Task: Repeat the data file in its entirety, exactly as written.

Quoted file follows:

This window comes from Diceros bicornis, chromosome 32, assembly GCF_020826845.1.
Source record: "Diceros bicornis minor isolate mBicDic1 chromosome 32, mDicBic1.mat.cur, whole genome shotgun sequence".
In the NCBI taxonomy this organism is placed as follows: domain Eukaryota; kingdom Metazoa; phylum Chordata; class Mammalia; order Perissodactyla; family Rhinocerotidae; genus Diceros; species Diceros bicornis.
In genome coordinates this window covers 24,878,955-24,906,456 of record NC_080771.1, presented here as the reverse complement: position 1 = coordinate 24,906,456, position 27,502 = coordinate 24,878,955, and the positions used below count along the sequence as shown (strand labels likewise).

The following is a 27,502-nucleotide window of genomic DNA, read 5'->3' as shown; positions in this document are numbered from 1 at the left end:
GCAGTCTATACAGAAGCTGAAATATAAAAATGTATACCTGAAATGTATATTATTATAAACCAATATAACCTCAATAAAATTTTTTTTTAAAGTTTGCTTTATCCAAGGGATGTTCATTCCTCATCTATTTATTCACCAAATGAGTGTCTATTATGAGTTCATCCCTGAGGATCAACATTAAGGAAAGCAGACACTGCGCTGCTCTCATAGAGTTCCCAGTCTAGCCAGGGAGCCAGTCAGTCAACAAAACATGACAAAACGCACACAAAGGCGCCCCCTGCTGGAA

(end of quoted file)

This window comes from Diceros bicornis, chromosome 32, assembly GCF_020826845.1.
Source record: "Diceros bicornis minor isolate mBicDic1 chromosome 32, mDicBic1.mat.cur, whole genome shotgun sequence".
In the NCBI taxonomy this organism is placed as follows: domain Eukaryota; kingdom Metazoa; phylum Chordata; class Mammalia; order Perissodactyla; family Rhinocerotidae; genus Diceros; species Diceros bicornis.
In genome coordinates this window covers 24,878,955-24,906,456 of record NC_080771.1, presented here as the reverse complement: position 1 = coordinate 24,906,456, position 27,502 = coordinate 24,878,955, and the positions used below count along the sequence as shown (strand labels likewise).

The following is a 27,502-nucleotide window of genomic DNA, read 5'->3' as shown; positions in this document are numbered from 1 at the left end:
GCAGTCTATACAGAAGCTGAAATATAAAAATGTATACCTGAAATGTATATTATTATAAACCAATATAACCTCAATAAAATTTTTTTTTAAAGTTTGCTTTATCCAAGGGATGTTCATTCCTCATCTATTTATTCACCAAATGAGTGTCTATTATGAGTTCATCCCTGAGGATCAACATTAAGGAAAGCAGACACTGCGCTGCTCTCATAGAGTTCCCAGTCTAGCCAGGGAGCCAGTCAGTCAACAAAACATGACAAAACGCACACAAAGGCGCCCCCTGCTGGAA